RE: Playing Solo
Subject: Playing Solo
Ben Majchrzak writes...
>A friend of mine who has heard me play with various musicians, offered me a
>gig at a coffee house. Getting sick of defending musical taste with the
>members of my so-called "band" (see also Lead Guitar Players (Again)), I
>decided that it may be time to start my little solo career. So I accepted
>the offer. I'll play for just one hour, I will haul in a lot of cash. The
>problem is, I'm strapped for solo material....
>Can anyone relay any thoughts or ideas reguarding the topic of Playing
>Solo? What should I beware of? Et Cetera. . .
Most of the following opinions, suggestions are just from a rank amateur...me.
a) Large cats looking to mark their territory.
b) Guitar players with the same intent.
c) An audience of ~ALL~ harmonica players.
d) An audience of ~ALL~ harmonica players who ~ONLY~ like traditional trios.
:-) I couldn't resist the straight line.
Seriously, I wouldn't attempt a solo act myself. But I have always been in awe
of anyone who could do a solo act and keep it interesting and entertaining.
Your question got me to thinking about some I've seen who can do a good solo
act. I assume your talking about a one-man-act (no back up/accompaniment).
I think technical ability is last on the list - Of course you need it but that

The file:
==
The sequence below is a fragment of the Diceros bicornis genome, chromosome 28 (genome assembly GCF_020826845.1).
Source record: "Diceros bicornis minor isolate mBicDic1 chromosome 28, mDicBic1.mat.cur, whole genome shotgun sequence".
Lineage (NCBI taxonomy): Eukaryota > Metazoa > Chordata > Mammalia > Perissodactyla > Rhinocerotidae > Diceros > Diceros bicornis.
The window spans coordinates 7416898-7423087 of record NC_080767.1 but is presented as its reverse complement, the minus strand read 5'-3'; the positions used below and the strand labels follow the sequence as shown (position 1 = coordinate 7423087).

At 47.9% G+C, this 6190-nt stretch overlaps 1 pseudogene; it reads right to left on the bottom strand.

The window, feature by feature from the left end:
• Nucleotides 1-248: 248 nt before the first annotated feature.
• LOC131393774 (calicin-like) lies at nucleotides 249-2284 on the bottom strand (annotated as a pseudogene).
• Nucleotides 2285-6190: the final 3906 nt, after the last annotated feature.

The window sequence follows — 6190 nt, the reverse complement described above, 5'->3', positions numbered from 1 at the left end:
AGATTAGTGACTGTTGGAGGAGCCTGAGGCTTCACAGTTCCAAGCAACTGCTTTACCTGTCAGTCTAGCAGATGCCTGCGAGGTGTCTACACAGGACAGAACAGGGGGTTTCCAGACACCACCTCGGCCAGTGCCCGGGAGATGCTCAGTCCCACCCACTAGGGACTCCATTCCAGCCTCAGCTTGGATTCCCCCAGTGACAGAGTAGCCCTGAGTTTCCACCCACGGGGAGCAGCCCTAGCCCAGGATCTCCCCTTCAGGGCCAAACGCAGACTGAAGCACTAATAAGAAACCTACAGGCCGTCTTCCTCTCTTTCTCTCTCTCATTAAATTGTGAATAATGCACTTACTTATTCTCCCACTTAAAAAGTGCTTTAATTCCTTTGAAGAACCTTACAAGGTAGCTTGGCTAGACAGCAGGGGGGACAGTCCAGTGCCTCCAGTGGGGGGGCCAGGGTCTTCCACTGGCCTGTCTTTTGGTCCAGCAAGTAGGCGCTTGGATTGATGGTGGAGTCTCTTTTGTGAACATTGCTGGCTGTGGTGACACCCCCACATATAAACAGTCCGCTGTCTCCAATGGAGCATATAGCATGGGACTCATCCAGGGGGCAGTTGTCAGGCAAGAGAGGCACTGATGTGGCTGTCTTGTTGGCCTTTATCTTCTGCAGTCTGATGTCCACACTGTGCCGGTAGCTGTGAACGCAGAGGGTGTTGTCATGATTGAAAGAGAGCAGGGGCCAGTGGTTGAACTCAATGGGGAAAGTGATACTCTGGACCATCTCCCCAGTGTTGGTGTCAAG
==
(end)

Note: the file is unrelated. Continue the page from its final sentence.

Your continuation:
alone IMHO will not pull off a good show in most cases.
Some good one man acts I can think of...
Peter MadCat Ruth (especially his kids show)
Pete Pedersen (virtuosity mixed with humor)
John Hartford (Banjo, Fiddle, Guitar, Kick Board, some harp)
GIMMICKS - You need a gimmick. props, costume, comedy, strange looking
CHANGE OF COSTUME -
If at all possible - work in a quick change of costume. (Reversible jacket,
vest, etc.) Even if it means just walking behind a curtain, and reappearing
quickly with a different look. - Even take off, put on something right in front
of the audience.
AUDIENCE INVOLVEMENT -
Get the audience involved in the act. Clapping, humming, shouting a key word in
a song, etc. (even in a instrumental, example: everyone knows when to say POP
goes the weasle).
KEYWORD - moderation, don't water down your act with too much schtick.
I'd like to quote from John Hartford (Gentle On My Mind)
who gave a workshop at Sweetwater Music, Columbus...
(excerpts from Jan 94 HARP-L post) 8<---
YOURS, MINE AND OURS:
A performer treads a fine line in determining how to please an audience and
still maintain his own artistic signature. When asked how he plans his own
show, John Hartford had this to say. Poet that he is, the following lyrical
passages of his were captured by Harold Kohn, Buskers Columbus.
"Mine are the ones I like.
Ours are the ones that we both like.
Yours are the ones you like and I ???
If I open with one of yours and you like that, then
I'll play one of ~mine~.
If I play one mine and it becomes one of ~ours~... then I'll
play another one of mine. (If not, then it's back to one of yours).
I try to earn the privilege of playing one of mine."
What a nice philosophy for any performer to follow. Jack Ely
Jack Ely - Columbus, Ohio --Internet--> IMS_ELY@xxxxxxxxxxxxxxx
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